Marching, Fighting, Dying (Hardback)
Experiences of Soldiers in the Peninsular War
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Gareth Glover, who has established a reputation as a leading authority on the Napoleonic Wars, uses letters sent home from the Peninsular War by British soldiers to give a candid account of what it was like to serve in the army during the long campaign against the French. The vivid excerpts, which are set in their historical context by the author’s expert commentary, are largely drawn from the correspondence of the other ranks, and they fully explore the everyday experience of these men through their own words.
Only extracts from letters written during the campaigns are quoted – journals written much later for publication are discounted – so a true picture of life in the army at war comes out directly, as it was perceived at the time. Every aspect of the soldiers’ experience is covered, from the fatigue and discomfort of existence on military service to the reality of combat and their feelings when a comrade was wounded or killed. The letters reveal so much about their attitude to the enemy, civilians and the men who served alongside them.
Since this was the first war in history where regular postal services operated – and since a rising number of soldiers were able to read and write – their letters offer us an insight into men at war that has never been recorded before.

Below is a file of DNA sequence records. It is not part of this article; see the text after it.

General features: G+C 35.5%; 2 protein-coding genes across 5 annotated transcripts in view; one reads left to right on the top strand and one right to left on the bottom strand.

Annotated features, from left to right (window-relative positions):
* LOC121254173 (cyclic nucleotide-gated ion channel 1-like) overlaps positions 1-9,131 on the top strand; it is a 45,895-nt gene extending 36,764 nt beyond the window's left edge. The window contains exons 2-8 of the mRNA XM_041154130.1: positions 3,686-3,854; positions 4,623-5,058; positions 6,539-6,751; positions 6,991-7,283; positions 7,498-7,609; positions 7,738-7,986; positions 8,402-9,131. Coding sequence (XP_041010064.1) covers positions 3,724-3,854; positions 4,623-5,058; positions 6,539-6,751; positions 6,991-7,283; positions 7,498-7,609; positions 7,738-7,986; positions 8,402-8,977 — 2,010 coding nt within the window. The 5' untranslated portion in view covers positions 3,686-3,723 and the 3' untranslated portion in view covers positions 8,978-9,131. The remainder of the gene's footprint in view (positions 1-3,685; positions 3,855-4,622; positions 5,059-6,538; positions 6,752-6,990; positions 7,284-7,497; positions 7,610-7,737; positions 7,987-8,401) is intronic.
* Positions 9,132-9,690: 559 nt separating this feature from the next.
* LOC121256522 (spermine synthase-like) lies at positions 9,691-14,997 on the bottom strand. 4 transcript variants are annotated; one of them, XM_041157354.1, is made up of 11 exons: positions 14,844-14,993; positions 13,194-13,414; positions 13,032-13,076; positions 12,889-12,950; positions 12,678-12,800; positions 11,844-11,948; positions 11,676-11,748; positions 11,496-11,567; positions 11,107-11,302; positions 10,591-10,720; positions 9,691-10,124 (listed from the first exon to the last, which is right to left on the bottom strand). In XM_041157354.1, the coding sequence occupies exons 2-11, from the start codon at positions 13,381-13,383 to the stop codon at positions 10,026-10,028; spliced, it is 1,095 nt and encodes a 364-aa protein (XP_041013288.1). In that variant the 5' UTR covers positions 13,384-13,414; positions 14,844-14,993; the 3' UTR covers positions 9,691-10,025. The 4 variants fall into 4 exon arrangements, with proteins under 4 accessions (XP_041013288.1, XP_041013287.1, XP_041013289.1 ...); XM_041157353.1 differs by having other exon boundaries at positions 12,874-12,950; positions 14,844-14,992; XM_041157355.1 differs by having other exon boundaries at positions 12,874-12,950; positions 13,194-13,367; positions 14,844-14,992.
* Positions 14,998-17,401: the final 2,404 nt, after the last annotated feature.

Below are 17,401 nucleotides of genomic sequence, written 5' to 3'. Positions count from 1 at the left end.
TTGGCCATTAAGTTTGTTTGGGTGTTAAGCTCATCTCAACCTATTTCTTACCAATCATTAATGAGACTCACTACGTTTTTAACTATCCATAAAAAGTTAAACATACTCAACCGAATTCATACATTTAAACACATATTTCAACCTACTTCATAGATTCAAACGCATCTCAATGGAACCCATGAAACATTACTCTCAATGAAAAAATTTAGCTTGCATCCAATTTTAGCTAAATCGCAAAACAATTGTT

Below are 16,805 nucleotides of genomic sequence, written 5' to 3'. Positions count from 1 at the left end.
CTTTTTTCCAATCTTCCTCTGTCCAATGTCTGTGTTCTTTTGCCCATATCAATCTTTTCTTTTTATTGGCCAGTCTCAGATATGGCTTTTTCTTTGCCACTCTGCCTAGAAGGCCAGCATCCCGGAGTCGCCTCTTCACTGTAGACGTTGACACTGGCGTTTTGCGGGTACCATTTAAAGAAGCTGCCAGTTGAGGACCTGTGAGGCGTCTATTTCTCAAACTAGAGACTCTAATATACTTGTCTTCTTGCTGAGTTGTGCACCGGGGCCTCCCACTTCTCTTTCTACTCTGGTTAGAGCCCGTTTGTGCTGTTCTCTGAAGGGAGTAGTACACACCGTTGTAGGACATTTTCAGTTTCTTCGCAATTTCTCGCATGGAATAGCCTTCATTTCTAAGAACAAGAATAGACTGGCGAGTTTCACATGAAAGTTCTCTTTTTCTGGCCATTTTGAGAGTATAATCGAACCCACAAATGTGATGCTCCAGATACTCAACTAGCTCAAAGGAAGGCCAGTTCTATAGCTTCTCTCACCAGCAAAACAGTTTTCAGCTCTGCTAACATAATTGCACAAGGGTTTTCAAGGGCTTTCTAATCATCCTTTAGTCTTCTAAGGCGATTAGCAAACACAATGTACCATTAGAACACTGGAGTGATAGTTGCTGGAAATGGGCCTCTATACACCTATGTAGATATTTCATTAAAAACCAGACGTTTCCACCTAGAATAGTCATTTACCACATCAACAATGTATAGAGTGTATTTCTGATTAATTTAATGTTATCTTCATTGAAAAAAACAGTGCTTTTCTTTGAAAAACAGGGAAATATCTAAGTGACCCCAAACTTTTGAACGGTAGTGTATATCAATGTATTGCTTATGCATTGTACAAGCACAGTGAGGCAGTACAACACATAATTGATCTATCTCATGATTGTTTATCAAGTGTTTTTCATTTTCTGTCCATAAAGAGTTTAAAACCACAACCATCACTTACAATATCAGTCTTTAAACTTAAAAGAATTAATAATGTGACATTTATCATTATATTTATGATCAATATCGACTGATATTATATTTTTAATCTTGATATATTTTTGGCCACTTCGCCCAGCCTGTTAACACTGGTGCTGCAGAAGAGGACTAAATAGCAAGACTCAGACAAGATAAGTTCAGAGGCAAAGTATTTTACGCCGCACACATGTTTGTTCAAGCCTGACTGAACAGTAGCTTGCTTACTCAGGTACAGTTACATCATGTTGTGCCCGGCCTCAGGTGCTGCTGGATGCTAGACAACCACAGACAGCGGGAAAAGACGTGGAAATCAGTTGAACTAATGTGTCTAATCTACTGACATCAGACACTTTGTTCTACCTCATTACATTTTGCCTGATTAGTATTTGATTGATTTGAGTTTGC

Rating: 5 out of 5 starsNetGalley, Fenriz Angelo
As the title says, this book contains a vast documentation of british soldier's experiences during the Peninsular Wars told from the PoV of the soldiers (mostly officers) themselves in their letters home.
Compared to other books of the matter, this one focuses only on the personal recollections closer to the time of the wars and discards autobiographies and/or historical fiction books that were published decades after the Napoleonic Wars, because many descriptions of the adventures at the time were filled with extravagant situations that must be taken with a grain of salt. Which makes this book a valuable insight of the time and provides room to ponder what's left out and compare their experiences with ones coming from the perspective of the civilians of the places they invaded.
Great book for anyone interested in a more academic examination of the Napoleonic wars period of history.
Gareth Glover looks at all aspects of daily life of soldiers, even if the main focus lies on officers, not on common soldiers, which might have provided a slightly different angle. It still gives us valuable insight that later memoirs probably cannot provide.NetGalley, Anja Kwiatkowski